While going through some of Michael’s personal papers we discovered the  introductory paragraph to his last will and testament.  As a parent and follower of Jesus Christ, I draw comfort, inspiration, and hope from his words.  Here is a portion of what Michael wrote.

“I, Michael Yeakley…invite you to rejoice with me as my life’s journey is finally over.  I am convinced by faith, that after this life of joy and sorrow, triumph and failure, I will live eternally in heaven with my friend, savior, priest, and king – Jesus Christ,,.  For Jesus is the one and only mediator between both God and man, who saved me from eternal death by sacrificing his life on the cross…

“So, rejoice with me that my spirit is finally free from its earthly shackles.  Rejoice with me as I am no longer an alien and a stranger in the world.  Rejoice with me as I am finally home.”

Michael will be so deeply missed, but we do rejoice with him and look forward to the day when we see him again face-to-face in heaven.

We love you, Michael.

Dad and Mom

If you would like to help Joy and the two boys with a financial gift, follow this link to:  celebratemikeyeakley.com

 

Focus for Impact

Very early in the morning, while it was still dark, Jesus got up, left the house and went off to a solitary place, where he prayed. Simon and his companions went to look for him, and when they found him, they exclaimed: “Everyone is looking for you!”  Jesus replied, “Let us go somewhere else—to the nearby villages—so I can preach there also.  That is why I have come.” So he traveled throughout Galilee, preaching in their synagogues and driving out demon.  Mark 1:35–39   NIV  1984

Jesus had some early recruits in the two sets of brothers who were fishing partners in Capernaum.  They had been with him off and on for about a year now, and life was about to take a major shift for all of them.  Jesus had recruited them to leave the fishing business in order to become vocational ‘religious’ workers – leaders in training.  They had enlisted, leaving family and friends behind, for what would turn out to be a two-year training assignment and a new life-long vocation.

Having just ended an inspirational evening the night before, they discover Jesus alone outside of town spending time in prayer and communion with His Father.  They assume that He will want to continue the wonderful experience of healing and miracles that occurred the night before, so they remind Him that, “everyone is looking for you.”  They assume that He would want to return to Peter and Andrew’s home and heal those who were gathering there.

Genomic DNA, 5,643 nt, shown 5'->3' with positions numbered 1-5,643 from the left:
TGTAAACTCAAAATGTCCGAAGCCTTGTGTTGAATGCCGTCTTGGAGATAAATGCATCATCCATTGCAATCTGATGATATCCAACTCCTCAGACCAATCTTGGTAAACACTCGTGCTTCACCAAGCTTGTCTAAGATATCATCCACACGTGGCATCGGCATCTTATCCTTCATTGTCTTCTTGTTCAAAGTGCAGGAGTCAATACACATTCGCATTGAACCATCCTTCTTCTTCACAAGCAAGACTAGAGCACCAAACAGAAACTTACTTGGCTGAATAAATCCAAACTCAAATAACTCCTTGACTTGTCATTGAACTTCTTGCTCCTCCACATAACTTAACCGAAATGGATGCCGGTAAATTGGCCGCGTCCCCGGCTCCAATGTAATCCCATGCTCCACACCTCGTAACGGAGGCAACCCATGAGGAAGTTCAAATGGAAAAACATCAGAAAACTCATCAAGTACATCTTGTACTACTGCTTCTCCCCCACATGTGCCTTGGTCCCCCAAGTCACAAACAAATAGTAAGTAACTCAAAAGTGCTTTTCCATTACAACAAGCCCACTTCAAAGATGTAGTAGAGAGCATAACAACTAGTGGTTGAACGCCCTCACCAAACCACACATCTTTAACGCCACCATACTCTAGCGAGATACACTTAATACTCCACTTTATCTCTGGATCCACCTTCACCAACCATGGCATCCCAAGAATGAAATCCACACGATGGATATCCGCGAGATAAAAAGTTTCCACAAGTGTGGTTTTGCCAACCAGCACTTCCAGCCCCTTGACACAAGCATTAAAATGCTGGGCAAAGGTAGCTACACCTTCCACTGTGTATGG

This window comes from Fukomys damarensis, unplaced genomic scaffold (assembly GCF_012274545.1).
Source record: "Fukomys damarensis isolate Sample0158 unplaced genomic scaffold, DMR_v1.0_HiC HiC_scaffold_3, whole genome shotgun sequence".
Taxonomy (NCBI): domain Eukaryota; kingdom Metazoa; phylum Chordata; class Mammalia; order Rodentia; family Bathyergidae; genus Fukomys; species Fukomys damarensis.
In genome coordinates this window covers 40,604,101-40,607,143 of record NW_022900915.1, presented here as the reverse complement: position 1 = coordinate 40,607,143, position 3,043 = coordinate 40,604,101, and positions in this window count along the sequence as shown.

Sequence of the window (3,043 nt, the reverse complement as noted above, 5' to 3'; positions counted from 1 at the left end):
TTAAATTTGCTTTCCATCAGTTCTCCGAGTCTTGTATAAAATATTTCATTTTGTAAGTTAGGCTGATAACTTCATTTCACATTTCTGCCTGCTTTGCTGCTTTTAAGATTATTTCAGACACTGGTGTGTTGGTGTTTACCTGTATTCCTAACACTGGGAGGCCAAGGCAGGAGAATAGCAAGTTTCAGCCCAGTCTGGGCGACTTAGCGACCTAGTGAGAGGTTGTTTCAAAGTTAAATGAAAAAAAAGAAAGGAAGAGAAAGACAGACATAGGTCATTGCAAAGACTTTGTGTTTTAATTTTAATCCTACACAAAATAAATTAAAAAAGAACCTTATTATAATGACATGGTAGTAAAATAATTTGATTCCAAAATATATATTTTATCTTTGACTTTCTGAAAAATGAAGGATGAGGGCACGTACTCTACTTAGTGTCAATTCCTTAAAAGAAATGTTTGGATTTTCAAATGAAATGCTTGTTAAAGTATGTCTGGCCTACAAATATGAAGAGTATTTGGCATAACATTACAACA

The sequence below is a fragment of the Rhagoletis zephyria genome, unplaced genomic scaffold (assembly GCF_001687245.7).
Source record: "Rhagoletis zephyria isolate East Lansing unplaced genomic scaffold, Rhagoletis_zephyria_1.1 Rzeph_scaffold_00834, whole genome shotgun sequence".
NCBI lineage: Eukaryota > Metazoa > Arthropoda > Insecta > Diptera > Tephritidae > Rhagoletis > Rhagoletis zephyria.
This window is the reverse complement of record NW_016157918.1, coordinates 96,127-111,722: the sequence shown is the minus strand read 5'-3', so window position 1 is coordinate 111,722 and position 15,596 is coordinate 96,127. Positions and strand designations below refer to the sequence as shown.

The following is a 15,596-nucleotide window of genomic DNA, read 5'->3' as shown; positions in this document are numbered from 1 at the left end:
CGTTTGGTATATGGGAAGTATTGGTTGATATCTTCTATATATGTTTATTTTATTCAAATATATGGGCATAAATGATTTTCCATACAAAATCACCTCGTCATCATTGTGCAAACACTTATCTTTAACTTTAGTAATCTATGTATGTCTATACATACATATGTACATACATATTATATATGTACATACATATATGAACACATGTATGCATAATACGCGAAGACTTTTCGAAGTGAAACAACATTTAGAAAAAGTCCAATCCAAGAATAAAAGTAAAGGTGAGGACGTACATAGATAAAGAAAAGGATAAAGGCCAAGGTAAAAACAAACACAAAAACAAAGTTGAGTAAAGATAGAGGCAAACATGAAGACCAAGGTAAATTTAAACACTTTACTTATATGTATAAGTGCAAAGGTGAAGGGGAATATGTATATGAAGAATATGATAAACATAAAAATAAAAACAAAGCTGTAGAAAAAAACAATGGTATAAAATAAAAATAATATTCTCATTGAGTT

But, Jesus responded with a risk-taking statement, “Let’s go to the nearby villages…that is why I have come.”  It was a risk to disappoint the expectations of his new recruits.  What if they insisted on Him coming back to help?  There was pressure on Jesus to conform to the wishes of His team and the needs of the masses.  But, Jesus boldly and confidently said ‘no.’

It was His mission – task – purpose that brought clarity to the decision that now had to be made.  He was focused on that purpose – the ‘why’ of His ministry.  Thus, while it may seem difficult, it was not really.  Clarity of purpose – mission made the decision an obvious one.  He must go to the surrounding villages to tell them the Good News of the Kingdom and not be consumed with the needs in Capernaum only.

Clarity of purpose and maintaining that focus is essential for leadership success.  Many a leader has started out well, having a clear vision for what they want to accomplish, but then in the midst of the ‘daily whiteout’ they forget why they are so busy.  Consumed by the immediate needs, they succumb to reactive leadership instead of maintaining their strategic intent.

Don’t fall into this trap.  Stay focused!  Stay strategic!  Don’t substitute busyness for strategic intent!

Contented or Confounded?

I know what it is to be in need, and I know what it is to have plenty. I have learned the secret of being content in any and every situation, whether well fed or hungry, whether living in plenty or in want.  I can do everything through him who gives me strength.

                               Philippians 4:12-13   (NIV 1984)

Paul had discovered a secret.  Perhaps he had not been looking for it, but he did discover it and recognized the value of what he had found.  The great discovery was the answer to the question, “How can one find contentment in this world?”